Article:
Damn it. This would really piss me off if I hadn't already figured it out on my own. Unfortunately, this feeling is supposed to be a more reliable source of truth than anything else in the world. So where does it leave those who believe in religion because of these feelings? I mean, maybe it's the Spirit stimulating the vagus nerve. But that might disappoint the religious who didn't support Obama because it seems that the Spirit testifies of him.

It's Official: I Can Run

Well, I've been good the last several weeks and not run. Instead I've been ramping up my walking and last week I walked every day for a total of 18 miles. On Wednesday I got the good news from my physical therapist that it was safe for me to gradually start running. I celebrated by heading to the gym and hopping on the treadmill. The sad news is that running at 12 minute mile pace was getting my heart rate quickly into the upper 150s so I ran for 1 minute at a time and walked for 2. That gave my heart a chance to recover into the low 140s before the next running interval. That gives you an idea of how far off my conditioning has fallen, but it is still nice to be on the road to recovery. I'm hoping to see continued steady improvement until the spring races I have planned.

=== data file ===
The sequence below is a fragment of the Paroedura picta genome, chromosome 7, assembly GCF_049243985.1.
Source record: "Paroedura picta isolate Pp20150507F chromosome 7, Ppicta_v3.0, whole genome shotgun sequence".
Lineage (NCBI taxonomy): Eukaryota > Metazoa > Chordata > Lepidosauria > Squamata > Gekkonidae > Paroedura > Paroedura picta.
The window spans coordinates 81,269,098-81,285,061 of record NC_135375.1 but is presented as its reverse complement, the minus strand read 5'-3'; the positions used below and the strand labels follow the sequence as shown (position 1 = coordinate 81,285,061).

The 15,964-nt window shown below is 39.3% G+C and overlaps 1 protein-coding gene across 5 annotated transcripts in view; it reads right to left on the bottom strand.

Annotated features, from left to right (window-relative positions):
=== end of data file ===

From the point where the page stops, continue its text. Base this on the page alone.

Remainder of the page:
On the weight loss front the best I can say is that the weight gain has been stopped and seems to be slowly dropping. The long term plan is to gradually lose weight and try to get down to 205 from my current 236 by June.